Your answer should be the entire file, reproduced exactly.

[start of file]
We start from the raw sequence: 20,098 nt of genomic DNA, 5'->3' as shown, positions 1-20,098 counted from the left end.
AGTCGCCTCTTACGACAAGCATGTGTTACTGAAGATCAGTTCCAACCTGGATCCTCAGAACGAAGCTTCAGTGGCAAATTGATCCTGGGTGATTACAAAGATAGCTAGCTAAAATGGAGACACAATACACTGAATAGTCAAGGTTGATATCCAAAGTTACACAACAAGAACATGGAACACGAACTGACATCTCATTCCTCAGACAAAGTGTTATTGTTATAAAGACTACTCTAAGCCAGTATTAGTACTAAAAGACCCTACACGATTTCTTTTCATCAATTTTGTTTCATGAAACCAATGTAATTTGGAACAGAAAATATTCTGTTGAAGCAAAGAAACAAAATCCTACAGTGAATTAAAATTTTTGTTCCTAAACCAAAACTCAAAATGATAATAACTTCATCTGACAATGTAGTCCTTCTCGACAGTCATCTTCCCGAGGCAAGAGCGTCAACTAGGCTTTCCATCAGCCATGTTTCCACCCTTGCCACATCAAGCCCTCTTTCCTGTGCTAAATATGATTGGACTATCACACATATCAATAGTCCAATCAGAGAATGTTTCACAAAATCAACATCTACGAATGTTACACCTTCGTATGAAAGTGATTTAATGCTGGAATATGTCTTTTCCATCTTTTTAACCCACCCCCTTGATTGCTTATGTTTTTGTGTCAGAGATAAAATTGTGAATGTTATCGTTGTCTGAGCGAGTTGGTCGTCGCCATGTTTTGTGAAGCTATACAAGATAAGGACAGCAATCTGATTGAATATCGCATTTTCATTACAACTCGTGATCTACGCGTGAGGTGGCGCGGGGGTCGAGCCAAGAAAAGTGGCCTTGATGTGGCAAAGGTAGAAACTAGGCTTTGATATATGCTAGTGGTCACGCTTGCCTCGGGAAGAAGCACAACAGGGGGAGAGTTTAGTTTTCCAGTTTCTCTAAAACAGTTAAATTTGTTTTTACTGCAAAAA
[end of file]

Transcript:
We start from the raw sequence: 20,098 nt of genomic DNA, 5'->3' as shown, positions 1-20,098 counted from the left end.
AGTCGCCTCTTACGACAAGCATGTGTTACTGAAGATCAGTTCCAACCTGGATCCTCAGAACGAAGCTTCAGTGGCAAATTGATCCTGGGTGATTACAAAGATAGCTAGCTAAAATGGAGACACAATACACTGAATAGTCAAGGTTGATATCCAAAGTTACACAACAAGAACATGGAACACGAACTGACATCTCATTCCTCAGACAAAGTGTTATTGTTATAAAGACTACTCTAAGCCAGTATTAGTACTAAAAGACCCTACACGATTTCTTTTCATCAATTTTGTTTCATGAAACCAATGTAATTTGGAACAGAAAATATTCTGTTGAAGCAAAGAAACAAAATCCTACAGTGAATTAAAATTTTTGTTCCTAAACCAAAACTCAAAATGATAATAACTTCATCTGACAATGTAGTCCTTCTCGACAGTCATCTTCCCGAGGCAAGAGCGTCAACTAGGCTTTCCATCAGCCATGTTTCCACCCTTGCCACATCAAGCCCTCTTTCCTGTGCTAAATATGATTGGACTATCACACATATCAATAGTCCAATCAGAGAATGTTTCACAAAATCAACATCTACGAATGTTACACCTTCGTATGAAAGTGATTTAATGCTGGAATATGTCTTTTCCATCTTTTTAACCCACCCCCTTGATTGCTTATGTTTTTGTGTCAGAGATAAAATTGTGAATGTTATCGTTGTCTGAGCGAGTTGGTCGTCGCCATGTTTTGTGAAGCTATACAAGATAAGGACAGCAATCTGATTGAATATCGCATTTTCATTACAACTCGTGATCTACGCGTGAGGTGGCGCGGGGGTCGAGCCAAGAAAAGTGGCCTTGATGTGGCAAAGGTAGAAACTAGGCTTTGATATATGCTAGTGGTCACGCTTGCCTCGGGAAGAAGCACAACAGGGGGAGAGTTTAGTTTTCCAGTTTCTCTAAAACAGTTAAATTTGTTTTTACTGCAAAAA